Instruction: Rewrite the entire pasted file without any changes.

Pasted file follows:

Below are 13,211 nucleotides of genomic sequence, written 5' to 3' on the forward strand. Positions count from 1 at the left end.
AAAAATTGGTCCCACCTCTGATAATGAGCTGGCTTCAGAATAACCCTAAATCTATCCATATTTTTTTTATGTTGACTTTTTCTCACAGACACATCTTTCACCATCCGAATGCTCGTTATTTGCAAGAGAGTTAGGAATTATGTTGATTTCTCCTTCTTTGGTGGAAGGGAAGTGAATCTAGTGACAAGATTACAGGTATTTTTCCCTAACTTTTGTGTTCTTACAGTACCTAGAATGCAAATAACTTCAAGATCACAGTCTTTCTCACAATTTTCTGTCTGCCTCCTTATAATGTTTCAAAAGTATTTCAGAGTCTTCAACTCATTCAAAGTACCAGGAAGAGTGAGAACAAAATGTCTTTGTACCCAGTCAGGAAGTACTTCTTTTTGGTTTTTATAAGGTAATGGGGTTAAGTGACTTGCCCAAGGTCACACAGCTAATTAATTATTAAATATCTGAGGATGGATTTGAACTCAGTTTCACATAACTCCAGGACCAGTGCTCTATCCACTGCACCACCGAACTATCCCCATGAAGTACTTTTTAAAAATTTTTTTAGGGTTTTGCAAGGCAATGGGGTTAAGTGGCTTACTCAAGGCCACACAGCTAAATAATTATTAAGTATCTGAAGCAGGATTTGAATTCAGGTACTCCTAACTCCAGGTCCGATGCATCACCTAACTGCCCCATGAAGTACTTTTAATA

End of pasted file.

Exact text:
Below are 13,211 nucleotides of genomic sequence, written 5' to 3' on the forward strand. Positions count from 1 at the left end.
AAAAATTGGTCCCACCTCTGATAATGAGCTGGCTTCAGAATAACCCTAAATCTATCCATATTTTTTTTATGTTGACTTTTTCTCACAGACACATCTTTCACCATCCGAATGCTCGTTATTTGCAAGAGAGTTAGGAATTATGTTGATTTCTCCTTCTTTGGTGGAAGGGAAGTGAATCTAGTGACAAGATTACAGGTATTTTTCCCTAACTTTTGTGTTCTTACAGTACCTAGAATGCAAATAACTTCAAGATCACAGTCTTTCTCACAATTTTCTGTCTGCCTCCTTATAATGTTTCAAAAGTATTTCAGAGTCTTCAACTCATTCAAAGTACCAGGAAGAGTGAGAACAAAATGTCTTTGTACCCAGTCAGGAAGTACTTCTTTTTGGTTTTTATAAGGTAATGGGGTTAAGTGACTTGCCCAAGGTCACACAGCTAATTAATTATTAAATATCTGAGGATGGATTTGAACTCAGTTTCACATAACTCCAGGACCAGTGCTCTATCCACTGCACCACCGAACTATCCCCATGAAGTACTTTTTAAAAATTTTTTTAGGGTTTTGCAAGGCAATGGGGTTAAGTGGCTTACTCAAGGCCACACAGCTAAATAATTATTAAGTATCTGAAGCAGGATTTGAATTCAGGTACTCCTAACTCCAGGTCCGATGCATCACCTAACTGCCCCATGAAGTACTTTTAATA